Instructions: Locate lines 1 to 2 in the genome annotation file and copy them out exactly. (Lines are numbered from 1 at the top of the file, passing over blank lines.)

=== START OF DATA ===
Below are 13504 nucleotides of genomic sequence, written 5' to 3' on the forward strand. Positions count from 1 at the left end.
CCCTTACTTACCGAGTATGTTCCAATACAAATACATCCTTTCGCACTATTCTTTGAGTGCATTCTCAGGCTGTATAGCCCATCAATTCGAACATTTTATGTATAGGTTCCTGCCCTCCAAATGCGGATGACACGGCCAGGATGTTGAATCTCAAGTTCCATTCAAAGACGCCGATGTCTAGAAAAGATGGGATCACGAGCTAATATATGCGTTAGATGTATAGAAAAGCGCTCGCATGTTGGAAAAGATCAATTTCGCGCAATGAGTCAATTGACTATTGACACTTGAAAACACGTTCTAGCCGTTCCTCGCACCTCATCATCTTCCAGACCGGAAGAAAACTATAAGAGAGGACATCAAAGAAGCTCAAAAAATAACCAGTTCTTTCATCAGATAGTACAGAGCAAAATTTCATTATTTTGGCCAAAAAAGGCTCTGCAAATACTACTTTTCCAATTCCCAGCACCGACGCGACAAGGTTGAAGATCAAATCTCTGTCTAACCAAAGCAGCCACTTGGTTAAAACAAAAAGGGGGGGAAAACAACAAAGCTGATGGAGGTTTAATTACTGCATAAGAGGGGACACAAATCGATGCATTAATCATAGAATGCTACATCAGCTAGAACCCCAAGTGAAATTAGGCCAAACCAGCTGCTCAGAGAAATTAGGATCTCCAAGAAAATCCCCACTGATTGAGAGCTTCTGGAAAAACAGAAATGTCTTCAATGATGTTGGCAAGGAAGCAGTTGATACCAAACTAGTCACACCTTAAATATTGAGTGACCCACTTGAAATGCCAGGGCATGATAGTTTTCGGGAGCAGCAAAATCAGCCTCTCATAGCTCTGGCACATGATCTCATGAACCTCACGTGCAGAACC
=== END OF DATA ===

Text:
Below are 13504 nucleotides of genomic sequence, written 5' to 3' on the forward strand. Positions count from 1 at the left end.
CCCTTACTTACCGAGTATGTTCCAATACAAATACATCCTTTCGCACTATTCTTTGAGTGCATTCTCAGGCTGTATAGCCCATCAATTCGAACATTTTATGTATAGGTTCCTGCCCTCCAAATGCGGATGACACGGCCAGGATGTTGAATCTCAAGTTCCATTCAAAGACGCCGATGTCTAGAAAAGATGGGATCACGAGCTAATATATGCGTTAGATGTATAGAAAAGCGCTCGCATGTTGGAAAAGATCAATTTCGCGCAATGAGTCAATTGACTATTGACACTTGAAAACACGTTCTAGCCGTTCCTCGCACCTCATCATCTTCCAGACCGGAAGAAAACTATAAGAGAGGACATCAAAGAAGCTCAAAAAATAACCAGTTCTTTCATCAGATAGTACAGAGCAAAATTTCATTATTTTGGCCAAAAAAGGCTCTGCAAATACTACTTTTCCAATTCCCAGCACCGACGCGACAAGGTTGAAGATCAAATCTCTGTCTAACCAAAGCAGCCACTTGGTTAAAACAAAAAGGGGGGGAAAACAACAAAGCTGATGGAGGTTTAATTACTGCATAAGAGGGGACACAAATCGATGCATTAATCATAGAATGCTACATCAGCTAGAACCCCAAGTGAAATTAGGCCAAACCAGCTGCTCAGAGAAATTAGGATCTCCAAGAAAATCCCCACTGATTGAGAGCTTCTGGAAAAACAGAAATGTCTTCAATGATGTTGGCAAGGAAGCAGTTGATACCAAACTAGTCACACCTTAAATATTGAGTGACCCACTTGAAATGCCAGGGCATGATAGTTTTCGGGAGCAGCAAAATCAGCCTCTCATAGCTCTGGCACATGATCTCATGAACCTCACGTGCAGAACC